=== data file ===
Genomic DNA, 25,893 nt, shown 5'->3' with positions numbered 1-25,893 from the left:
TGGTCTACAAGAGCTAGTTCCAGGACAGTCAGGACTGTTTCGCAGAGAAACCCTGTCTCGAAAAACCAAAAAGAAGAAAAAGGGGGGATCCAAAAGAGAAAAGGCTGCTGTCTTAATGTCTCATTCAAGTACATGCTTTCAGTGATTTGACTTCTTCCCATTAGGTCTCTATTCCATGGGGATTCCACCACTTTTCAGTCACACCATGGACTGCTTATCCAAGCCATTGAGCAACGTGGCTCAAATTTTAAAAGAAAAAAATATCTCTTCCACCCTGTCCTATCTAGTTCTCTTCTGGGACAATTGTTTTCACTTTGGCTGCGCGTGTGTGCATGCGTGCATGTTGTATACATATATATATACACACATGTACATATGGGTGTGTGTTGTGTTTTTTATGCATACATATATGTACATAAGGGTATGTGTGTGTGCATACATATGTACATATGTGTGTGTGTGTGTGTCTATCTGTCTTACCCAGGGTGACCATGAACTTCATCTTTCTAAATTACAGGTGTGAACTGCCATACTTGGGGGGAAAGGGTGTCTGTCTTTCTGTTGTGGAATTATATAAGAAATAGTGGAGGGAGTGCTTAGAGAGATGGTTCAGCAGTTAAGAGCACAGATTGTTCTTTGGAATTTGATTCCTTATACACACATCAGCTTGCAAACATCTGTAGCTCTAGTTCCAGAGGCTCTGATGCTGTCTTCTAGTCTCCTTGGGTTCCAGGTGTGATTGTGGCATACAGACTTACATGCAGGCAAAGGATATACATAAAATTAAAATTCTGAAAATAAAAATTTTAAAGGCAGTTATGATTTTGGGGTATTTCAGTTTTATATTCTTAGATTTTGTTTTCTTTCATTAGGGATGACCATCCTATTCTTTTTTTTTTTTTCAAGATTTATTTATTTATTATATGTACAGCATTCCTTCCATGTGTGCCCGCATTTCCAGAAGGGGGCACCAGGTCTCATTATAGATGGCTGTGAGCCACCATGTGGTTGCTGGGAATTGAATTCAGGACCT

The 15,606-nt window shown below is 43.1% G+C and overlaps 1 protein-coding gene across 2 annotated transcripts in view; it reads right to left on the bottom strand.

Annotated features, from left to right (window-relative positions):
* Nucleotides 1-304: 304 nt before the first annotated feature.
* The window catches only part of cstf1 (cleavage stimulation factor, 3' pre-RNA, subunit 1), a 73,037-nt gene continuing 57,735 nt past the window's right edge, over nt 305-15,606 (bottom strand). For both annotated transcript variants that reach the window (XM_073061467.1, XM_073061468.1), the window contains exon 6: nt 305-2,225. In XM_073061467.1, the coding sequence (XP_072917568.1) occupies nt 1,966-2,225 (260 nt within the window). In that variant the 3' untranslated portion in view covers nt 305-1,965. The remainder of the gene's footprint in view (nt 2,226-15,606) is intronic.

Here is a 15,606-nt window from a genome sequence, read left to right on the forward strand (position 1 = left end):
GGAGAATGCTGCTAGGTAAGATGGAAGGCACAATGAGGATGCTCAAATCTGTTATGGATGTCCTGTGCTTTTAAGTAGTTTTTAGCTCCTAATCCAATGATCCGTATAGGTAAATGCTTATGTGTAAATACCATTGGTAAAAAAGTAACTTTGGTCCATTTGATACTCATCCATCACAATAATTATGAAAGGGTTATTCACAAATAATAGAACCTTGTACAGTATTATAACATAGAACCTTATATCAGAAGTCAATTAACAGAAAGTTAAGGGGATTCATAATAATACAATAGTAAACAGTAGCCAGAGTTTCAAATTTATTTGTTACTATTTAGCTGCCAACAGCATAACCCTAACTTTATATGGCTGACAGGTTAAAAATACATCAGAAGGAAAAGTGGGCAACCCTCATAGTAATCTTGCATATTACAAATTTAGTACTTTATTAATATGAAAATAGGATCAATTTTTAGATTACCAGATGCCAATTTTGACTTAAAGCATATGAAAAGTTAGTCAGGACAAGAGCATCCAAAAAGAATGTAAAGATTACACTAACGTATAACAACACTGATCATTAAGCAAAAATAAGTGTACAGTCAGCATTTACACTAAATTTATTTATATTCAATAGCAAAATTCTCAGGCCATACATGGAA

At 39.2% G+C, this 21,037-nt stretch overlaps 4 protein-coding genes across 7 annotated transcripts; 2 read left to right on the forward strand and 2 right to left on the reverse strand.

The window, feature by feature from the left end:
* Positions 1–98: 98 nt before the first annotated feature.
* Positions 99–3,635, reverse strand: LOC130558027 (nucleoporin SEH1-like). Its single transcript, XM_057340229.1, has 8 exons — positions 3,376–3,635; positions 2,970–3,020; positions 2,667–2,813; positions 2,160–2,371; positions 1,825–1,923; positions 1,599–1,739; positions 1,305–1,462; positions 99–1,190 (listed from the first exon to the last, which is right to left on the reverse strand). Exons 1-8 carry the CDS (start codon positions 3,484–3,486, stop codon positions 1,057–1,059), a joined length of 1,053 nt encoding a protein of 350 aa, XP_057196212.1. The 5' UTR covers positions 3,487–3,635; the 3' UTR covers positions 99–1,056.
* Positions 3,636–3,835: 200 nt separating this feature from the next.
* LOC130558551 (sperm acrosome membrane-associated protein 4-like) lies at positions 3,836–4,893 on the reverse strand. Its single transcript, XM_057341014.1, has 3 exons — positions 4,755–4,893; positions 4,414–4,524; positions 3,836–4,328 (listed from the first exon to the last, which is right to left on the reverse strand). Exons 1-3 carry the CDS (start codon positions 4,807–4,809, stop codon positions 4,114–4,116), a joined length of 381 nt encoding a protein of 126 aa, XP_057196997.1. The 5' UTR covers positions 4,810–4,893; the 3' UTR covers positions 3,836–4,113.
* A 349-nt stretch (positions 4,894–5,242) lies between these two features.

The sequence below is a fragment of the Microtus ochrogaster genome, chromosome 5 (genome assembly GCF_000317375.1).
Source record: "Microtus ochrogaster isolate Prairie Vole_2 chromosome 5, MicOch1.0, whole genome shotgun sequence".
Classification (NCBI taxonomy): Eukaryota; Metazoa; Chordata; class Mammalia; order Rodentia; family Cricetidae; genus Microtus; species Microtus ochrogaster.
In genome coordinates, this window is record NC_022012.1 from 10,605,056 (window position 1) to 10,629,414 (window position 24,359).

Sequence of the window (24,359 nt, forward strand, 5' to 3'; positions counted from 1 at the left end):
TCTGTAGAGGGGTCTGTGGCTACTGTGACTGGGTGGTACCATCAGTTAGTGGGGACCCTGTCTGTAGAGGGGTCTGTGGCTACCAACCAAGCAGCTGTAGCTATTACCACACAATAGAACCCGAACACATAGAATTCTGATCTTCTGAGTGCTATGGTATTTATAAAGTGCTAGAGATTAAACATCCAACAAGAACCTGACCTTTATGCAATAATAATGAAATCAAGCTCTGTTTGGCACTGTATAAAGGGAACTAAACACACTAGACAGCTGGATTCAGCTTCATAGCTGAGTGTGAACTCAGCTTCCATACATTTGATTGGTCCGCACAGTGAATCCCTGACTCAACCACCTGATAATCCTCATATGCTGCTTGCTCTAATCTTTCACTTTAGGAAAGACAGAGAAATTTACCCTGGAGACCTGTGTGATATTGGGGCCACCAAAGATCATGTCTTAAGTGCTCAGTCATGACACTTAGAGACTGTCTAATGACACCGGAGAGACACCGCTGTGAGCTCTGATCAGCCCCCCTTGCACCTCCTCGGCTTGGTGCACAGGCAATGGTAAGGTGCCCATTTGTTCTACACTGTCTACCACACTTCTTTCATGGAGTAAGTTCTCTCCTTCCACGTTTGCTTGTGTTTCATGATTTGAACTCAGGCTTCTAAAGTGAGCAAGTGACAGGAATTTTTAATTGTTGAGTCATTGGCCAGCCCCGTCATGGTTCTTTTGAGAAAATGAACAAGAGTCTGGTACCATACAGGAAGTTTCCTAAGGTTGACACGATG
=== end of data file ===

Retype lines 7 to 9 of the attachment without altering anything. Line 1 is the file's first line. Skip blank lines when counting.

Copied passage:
Here is a 15,606-nt window from a genome sequence, read left to right on the forward strand (position 1 = left end):
GGAGAATGCTGCTAGGTAAGATGGAAGGCACAATGAGGATGCTCAAATCTGTTATGGATGTCCTGTGCTTTTAAGTAGTTTTTAGCTCCTAATCCAATGATCCGTATAGGTAAATGCTTATGTGTAAATACCATTGGTAAAAAAGTAACTTTGGTCCATTTGATACTCATCCATCACAATAATTATGAAAGGGTTATTCACAAATAATAGAACCTTGTACAGTATTATAACATAGAACCTTATATCAGAAGTCAATTAACAGAAAGTTAAGGGGATTCATAATAATACAATAGTAAACAGTAGCCAGAGTTTCAAATTTATTTGTTACTATTTAGCTGCCAACAGCATAACCCTAACTTTATATGGCTGACAGGTTAAAAATACATCAGAAGGAAAAGTGGGCAACCCTCATAGTAATCTTGCATATTACAAATTTAGTACTTTATTAATATGAAAATAGGATCAATTTTTAGATTACCAGATGCCAATTTTGACTTAAAGCATATGAAAAGTTAGTCAGGACAAGAGCATCCAAAAAGAATGTAAAGATTACACTAACGTATAACAACACTGATCATTAAGCAAAAATAAGTGTACAGTCAGCATTTACACTAAATTTATTTATATTCAATAGCAAAATTCTCAGGCCATACATGGAA

At 39.2% G+C, this 21,037-nt stretch overlaps 4 protein-coding genes across 7 annotated transcripts; 2 read left to right on the forward strand and 2 right to left on the reverse strand.